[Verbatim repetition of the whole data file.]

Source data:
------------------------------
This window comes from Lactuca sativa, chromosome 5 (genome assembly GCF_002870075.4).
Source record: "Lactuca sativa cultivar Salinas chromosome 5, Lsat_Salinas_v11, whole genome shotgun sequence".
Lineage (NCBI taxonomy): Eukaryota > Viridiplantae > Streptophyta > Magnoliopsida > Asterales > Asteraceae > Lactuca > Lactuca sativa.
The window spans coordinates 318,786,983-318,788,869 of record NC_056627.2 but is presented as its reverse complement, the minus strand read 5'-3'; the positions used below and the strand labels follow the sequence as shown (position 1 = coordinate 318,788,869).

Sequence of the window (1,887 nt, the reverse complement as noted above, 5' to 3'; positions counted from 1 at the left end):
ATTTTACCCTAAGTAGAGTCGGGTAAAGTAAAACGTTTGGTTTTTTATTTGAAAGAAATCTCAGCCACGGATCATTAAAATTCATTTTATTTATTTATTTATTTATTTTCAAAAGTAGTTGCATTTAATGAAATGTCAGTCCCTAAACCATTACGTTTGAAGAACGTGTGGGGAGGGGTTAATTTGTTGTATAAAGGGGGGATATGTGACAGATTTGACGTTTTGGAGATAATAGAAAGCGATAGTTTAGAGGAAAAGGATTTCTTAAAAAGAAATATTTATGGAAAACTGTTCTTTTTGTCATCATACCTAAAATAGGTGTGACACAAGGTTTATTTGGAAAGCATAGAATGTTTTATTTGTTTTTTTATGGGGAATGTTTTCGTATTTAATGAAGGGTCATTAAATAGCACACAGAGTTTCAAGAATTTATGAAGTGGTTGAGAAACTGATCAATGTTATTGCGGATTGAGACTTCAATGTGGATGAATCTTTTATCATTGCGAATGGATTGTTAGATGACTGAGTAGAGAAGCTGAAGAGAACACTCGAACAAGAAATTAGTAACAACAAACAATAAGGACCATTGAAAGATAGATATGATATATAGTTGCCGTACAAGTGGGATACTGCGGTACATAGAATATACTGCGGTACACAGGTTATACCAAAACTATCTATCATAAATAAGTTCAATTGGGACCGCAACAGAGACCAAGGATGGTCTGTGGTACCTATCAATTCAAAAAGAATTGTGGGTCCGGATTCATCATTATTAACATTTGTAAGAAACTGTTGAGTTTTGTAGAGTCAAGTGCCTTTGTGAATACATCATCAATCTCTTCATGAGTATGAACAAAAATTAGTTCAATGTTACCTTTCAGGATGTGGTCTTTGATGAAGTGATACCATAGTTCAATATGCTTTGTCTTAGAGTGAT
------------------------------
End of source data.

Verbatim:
This window comes from Lactuca sativa, chromosome 5 (genome assembly GCF_002870075.4).
Source record: "Lactuca sativa cultivar Salinas chromosome 5, Lsat_Salinas_v11, whole genome shotgun sequence".
Lineage (NCBI taxonomy): Eukaryota > Viridiplantae > Streptophyta > Magnoliopsida > Asterales > Asteraceae > Lactuca > Lactuca sativa.
The window spans coordinates 318,786,983-318,788,869 of record NC_056627.2 but is presented as its reverse complement, the minus strand read 5'-3'; the positions used below and the strand labels follow the sequence as shown (position 1 = coordinate 318,788,869).

Sequence of the window (1,887 nt, the reverse complement as noted above, 5' to 3'; positions counted from 1 at the left end):
ATTTTACCCTAAGTAGAGTCGGGTAAAGTAAAACGTTTGGTTTTTTATTTGAAAGAAATCTCAGCCACGGATCATTAAAATTCATTTTATTTATTTATTTATTTATTTTCAAAAGTAGTTGCATTTAATGAAATGTCAGTCCCTAAACCATTACGTTTGAAGAACGTGTGGGGAGGGGTTAATTTGTTGTATAAAGGGGGGATATGTGACAGATTTGACGTTTTGGAGATAATAGAAAGCGATAGTTTAGAGGAAAAGGATTTCTTAAAAAGAAATATTTATGGAAAACTGTTCTTTTTGTCATCATACCTAAAATAGGTGTGACACAAGGTTTATTTGGAAAGCATAGAATGTTTTATTTGTTTTTTTATGGGGAATGTTTTCGTATTTAATGAAGGGTCATTAAATAGCACACAGAGTTTCAAGAATTTATGAAGTGGTTGAGAAACTGATCAATGTTATTGCGGATTGAGACTTCAATGTGGATGAATCTTTTATCATTGCGAATGGATTGTTAGATGACTGAGTAGAGAAGCTGAAGAGAACACTCGAACAAGAAATTAGTAACAACAAACAATAAGGACCATTGAAAGATAGATATGATATATAGTTGCCGTACAAGTGGGATACTGCGGTACATAGAATATACTGCGGTACACAGGTTATACCAAAACTATCTATCATAAATAAGTTCAATTGGGACCGCAACAGAGACCAAGGATGGTCTGTGGTACCTATCAATTCAAAAAGAATTGTGGGTCCGGATTCATCATTATTAACATTTGTAAGAAACTGTTGAGTTTTGTAGAGTCAAGTGCCTTTGTGAATACATCATCAATCTCTTCATGAGTATGAACAAAAATTAGTTCAATGTTACCTTTCAGGATGTGGTCTTTGATGAAGTGATACCATAGTTCAATATGCTTTGTCTTAGAGTGAT